I largely agree with your analysis of the two main parties and their relevance to our lives and the issues facing the country. Whether or not a new party can break through is another issue. Right now we have Reform, Reclaim and the SDP all with many sensible policies, but surely they need to come together if they are to disrupt the duopoly.
If the two legacy parties are absolutely worn out, not only in themselves but in the perception of most citizens; then I think one of two things will tend to happen.
Either, one of those three parties you mention will forge ahead of the others and become the vehicle for Real Change which the public supports.
Or, as things progress, those three parties find common themes and ground, coalesce and become one instrument.
It is all a question of whether or not we are right in thinking that millions now share our view that the 2 main political parties in this kingdom represent nothing which matters to most of us; and that this has gone on so long, it is no longer a matter of choosing the lesser of two evils but desperately needing to break free from both of them.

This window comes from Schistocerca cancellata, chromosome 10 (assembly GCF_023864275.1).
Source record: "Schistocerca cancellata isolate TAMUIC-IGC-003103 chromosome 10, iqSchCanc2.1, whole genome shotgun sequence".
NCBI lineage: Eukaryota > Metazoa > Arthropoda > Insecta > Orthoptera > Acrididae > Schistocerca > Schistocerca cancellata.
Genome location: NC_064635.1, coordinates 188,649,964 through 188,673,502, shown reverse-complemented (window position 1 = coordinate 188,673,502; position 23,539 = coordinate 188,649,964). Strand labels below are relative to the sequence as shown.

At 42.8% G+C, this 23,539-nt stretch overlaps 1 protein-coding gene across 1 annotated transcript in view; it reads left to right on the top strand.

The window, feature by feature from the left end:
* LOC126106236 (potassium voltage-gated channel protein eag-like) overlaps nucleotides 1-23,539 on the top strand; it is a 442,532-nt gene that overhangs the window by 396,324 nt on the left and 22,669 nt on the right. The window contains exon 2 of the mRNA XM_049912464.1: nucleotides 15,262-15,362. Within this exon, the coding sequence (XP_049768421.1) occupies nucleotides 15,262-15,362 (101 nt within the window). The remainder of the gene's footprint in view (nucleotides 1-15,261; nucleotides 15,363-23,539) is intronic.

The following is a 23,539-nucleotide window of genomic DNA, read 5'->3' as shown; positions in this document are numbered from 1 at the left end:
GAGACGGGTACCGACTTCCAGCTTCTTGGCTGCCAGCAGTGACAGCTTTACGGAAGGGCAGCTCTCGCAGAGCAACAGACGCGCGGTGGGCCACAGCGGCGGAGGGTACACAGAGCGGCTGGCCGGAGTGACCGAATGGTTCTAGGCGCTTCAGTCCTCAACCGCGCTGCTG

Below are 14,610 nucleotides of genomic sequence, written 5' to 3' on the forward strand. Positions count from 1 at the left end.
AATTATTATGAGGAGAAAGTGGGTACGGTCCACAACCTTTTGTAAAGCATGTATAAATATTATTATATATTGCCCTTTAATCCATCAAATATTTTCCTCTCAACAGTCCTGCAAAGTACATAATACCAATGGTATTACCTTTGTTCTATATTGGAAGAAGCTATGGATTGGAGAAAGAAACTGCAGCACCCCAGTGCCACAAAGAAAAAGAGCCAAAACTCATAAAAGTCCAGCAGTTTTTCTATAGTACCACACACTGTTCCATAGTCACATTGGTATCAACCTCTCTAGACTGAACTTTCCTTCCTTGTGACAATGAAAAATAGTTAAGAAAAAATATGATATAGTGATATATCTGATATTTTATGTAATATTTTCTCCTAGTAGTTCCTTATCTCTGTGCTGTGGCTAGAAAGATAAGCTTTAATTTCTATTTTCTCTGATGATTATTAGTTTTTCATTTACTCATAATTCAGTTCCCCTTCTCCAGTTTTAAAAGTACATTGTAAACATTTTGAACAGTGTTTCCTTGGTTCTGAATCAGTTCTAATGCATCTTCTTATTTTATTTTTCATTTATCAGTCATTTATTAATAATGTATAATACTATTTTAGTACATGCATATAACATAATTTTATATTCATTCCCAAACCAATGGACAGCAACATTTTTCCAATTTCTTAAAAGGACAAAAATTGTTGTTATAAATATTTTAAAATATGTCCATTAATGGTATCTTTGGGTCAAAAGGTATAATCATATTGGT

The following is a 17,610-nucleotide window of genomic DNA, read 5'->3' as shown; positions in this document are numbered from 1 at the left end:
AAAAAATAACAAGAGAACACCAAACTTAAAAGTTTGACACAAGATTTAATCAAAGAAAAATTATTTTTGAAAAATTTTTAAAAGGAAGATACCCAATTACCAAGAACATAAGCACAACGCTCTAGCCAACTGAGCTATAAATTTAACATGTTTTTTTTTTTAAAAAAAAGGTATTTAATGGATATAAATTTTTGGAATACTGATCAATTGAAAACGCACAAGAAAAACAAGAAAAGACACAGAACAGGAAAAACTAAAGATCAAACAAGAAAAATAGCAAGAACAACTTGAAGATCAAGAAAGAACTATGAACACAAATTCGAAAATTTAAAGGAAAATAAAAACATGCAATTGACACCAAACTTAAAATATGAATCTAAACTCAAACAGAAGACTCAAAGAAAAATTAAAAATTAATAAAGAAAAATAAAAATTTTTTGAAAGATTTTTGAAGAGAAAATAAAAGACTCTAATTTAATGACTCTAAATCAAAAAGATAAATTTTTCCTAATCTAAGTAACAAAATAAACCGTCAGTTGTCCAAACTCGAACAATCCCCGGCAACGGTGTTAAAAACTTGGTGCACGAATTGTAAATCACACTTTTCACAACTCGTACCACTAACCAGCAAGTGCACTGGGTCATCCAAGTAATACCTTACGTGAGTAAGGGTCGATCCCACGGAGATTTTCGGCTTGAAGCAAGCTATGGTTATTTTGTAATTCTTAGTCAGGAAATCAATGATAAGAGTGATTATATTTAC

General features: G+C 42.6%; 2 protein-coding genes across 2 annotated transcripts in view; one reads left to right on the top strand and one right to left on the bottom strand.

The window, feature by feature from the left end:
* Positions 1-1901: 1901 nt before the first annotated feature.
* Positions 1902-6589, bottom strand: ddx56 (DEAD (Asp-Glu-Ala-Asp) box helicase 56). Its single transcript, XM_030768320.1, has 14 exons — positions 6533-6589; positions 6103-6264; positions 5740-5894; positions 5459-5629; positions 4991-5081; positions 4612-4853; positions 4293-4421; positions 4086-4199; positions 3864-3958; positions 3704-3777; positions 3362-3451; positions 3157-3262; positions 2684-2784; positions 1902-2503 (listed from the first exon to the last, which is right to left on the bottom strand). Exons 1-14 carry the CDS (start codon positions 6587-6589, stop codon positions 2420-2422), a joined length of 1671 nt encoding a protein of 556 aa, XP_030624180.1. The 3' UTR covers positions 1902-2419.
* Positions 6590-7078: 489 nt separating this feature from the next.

With Corbyn gone and his fellow maniacs considerably back-footed, there is less to dread from a Labour victory next time than in 2017 and 2019.
“Trapped though the public may be in an electoral system (which I believe in)”
If you believe in the current electoral system, nothing is going to change. That’s what reinforces the duopoly.
Proportional Representation means a suffocating all-clogging rule by small to tiny parties, stopping the bigger players in a coalition from ever actually breaking free from past failed policies.
It is too high a price to pay for a system which permits breakthroughs for small parties challenging the legacy dinosaurs.
In this matter the longest way round – defeat of the dinosaurs by a dynamic small party which the public gets behind – is not only the shortest way home but the only way home.
It is interesting to me that after over 100 years the Labour Party has realised that it can’t win – unless it mirrors the Tory Party and looks like Tony Blair.
Only very recently has the New Statesman, Socialist Review, etc, started to talk about PR. Everybody (and I mean everybody) knows that PR means ‘to go with the flow’ and if BLM is the flow, then PR will support it.